skip to main content

Title: Modeling regional impacts and resilience to water service disruptions in urban economies
Water is a critical natural resource that sustains the productivity of many economic sectors, whether directly or indirectly. Climate change alongside rapid growth and development are a threat to water sustainability and regional productivity. In this paper, we develop an extension to the economic input-output model to assess the impact of water supply disruptions to regional economies. The model utilizes the inoperability variable, which measures the extent to which an infrastructure system or economic sector is unable to deliver its intended output. While the inoperability concept has been utilized in previous applications, this paper offers extensions that capture the time-varying nature of inoperability as the sectors recover from a disruptive event, such as drought. The model extension is capable of inserting inoperability adjustments within the drought timeline to capture time-varying likelihoods and severities, as well as the dependencies of various economic sectors on water. The model was applied to case studies of severe drought in two regions: (1) the state of Massachusetts (MA) and (2) the US National Capital Region (NCR). These regions were selected to contrast drought resilience between a mixed urban–rural region (MA) and a highly urban region (NCR). These regions also have comparable overall gross domestic products more » despite significant differences in the distribution and share of the economic sectors comprising each region. The results of the case studies indicate that in both regions, the utility and real estate sectors suffer the largest economic loss; nonetheless, results also identify region-specific sectors that incur significant losses. For the NCR, three sectors in the top 10 ranking of highest economic losses are government-related, whereas in the MA, four sectors in the top 10 are manufacturing sectors. Furthermore, the accommodation sector has also been included in the NCR case intuitively because of the high concentration of museums and famous landmarks. In contrast, the Wholesale Trade sector was among the sectors with the highest economic losses in the MA case study because of its large geographic size conducive for warehouses used as nodes for large-scale supply chain networks. Future modeling extensions could potentially include analysis of water demand and supply management strategies that can enhance regional resilience against droughts. Other regional case studies can also be pursued in future efforts to analyze various categories of drought severity beyond the case studies featured in this paper. « less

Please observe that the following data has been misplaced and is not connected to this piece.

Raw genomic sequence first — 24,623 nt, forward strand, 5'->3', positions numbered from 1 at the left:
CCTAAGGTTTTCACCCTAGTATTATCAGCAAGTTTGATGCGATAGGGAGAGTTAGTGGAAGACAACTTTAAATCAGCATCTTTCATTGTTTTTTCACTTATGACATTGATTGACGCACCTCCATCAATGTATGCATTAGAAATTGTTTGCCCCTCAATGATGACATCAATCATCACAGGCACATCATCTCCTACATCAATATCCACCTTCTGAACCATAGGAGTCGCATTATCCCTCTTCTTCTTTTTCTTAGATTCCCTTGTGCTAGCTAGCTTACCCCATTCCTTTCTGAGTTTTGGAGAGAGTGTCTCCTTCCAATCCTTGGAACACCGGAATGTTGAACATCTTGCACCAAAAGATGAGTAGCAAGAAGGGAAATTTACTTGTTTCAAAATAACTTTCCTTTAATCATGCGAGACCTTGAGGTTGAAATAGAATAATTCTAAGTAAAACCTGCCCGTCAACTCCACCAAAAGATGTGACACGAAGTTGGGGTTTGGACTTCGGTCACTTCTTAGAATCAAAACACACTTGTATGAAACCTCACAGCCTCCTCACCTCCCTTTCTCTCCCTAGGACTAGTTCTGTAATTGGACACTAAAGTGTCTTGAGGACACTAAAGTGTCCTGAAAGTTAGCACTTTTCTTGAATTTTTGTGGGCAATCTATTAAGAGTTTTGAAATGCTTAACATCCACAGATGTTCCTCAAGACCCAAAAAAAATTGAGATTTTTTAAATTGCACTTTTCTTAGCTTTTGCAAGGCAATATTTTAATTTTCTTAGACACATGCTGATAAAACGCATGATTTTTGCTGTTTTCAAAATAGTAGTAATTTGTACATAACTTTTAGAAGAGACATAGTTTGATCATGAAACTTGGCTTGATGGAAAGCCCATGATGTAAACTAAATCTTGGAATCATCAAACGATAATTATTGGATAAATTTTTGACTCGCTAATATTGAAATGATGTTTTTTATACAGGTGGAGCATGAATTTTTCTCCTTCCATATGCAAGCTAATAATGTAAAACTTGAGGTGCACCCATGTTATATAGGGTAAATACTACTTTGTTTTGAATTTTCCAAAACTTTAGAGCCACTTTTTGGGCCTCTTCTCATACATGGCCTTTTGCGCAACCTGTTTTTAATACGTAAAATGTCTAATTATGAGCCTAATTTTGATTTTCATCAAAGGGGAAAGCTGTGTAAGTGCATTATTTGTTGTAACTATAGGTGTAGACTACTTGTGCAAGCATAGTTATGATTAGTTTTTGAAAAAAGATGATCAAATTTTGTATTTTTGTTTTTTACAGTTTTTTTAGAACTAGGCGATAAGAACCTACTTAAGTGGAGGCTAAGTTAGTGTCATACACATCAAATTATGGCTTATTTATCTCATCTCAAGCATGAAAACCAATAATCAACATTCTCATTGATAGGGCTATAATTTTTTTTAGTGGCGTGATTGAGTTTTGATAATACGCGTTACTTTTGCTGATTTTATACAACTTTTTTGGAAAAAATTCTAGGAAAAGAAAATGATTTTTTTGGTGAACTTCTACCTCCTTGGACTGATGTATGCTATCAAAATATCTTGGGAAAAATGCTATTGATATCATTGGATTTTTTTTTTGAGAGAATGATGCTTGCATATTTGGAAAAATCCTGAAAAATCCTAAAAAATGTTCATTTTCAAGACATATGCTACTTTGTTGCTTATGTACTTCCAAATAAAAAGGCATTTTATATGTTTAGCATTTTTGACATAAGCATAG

Award ID(s):
1832635 1944157
Publication Date:
Journal Name:
Environment and Planning B: Urban Analytics and City Science
Sponsoring Org:
National Science Foundation
More Like this
  1. Sustainable transition to low carbon and zero waste economy requires a macroscopic evaluation of opportunities and impact of adopting emerging technologies in a region. However, a full assessment of current physical flows and wastes is a tedious task, thus leading to lack of comprehensive assessment before scale up and adoption of emerging technologies. Utilizing the mechanistic models developed for engineering and biological systems with macroeconomic framework of Input-Output models, we propose a novel integrated approach to fully map the physical economy, that automates the process of mapping industrial flows and wastes in a region. The approach is demonstrated by mapping the agro-based physical economy of the state of Illinois, USA by using mechanistic models for 10 sectors, which have high impact on waste generation. Each model mechanistically simulates the material transformation processes in the economic sector and provides the material flow information for mapping. The model for physical economy developed in the form of a Physical Input-Output Table (PIOT) captures the interindustry physical interactions in the region and waste flows, thus providing insights into the opportunities to implement circular economy strategies i.e., adoption of recycling technologies at large scale. In Illinois, adoption of technologies for industrial waste-water & hog manuremore »recycling will have the highest impact by reducing > 62 % of hog industry waste, > 99 % of soybean hull waste, and > 96 % of dry corn milling (corn ethanol production) waste reduction. Small % reduction in fertilizer manufacturing waste was also observed. The physical economy model revealed that Urea sector had the highest material use of 5.52E+08 tons and green bean farming with lowest material use of 1.30E+05 tons for the year modeled (2018). The mechanistic modeling also allowed to capture elemental flows across the physical economy with Urea sector using 8.25E+07 tons of carbon per operation-year (highest) and bean farming using 3.90E+04 tons of elemental carbon per operation-year (least). The approach proposed here establishes a connection between engineering and physical economy modeling community for standardizing the mapping of physical economy that can provide insights for successfully transitioning to a low carbon and zero waste circular economy.« less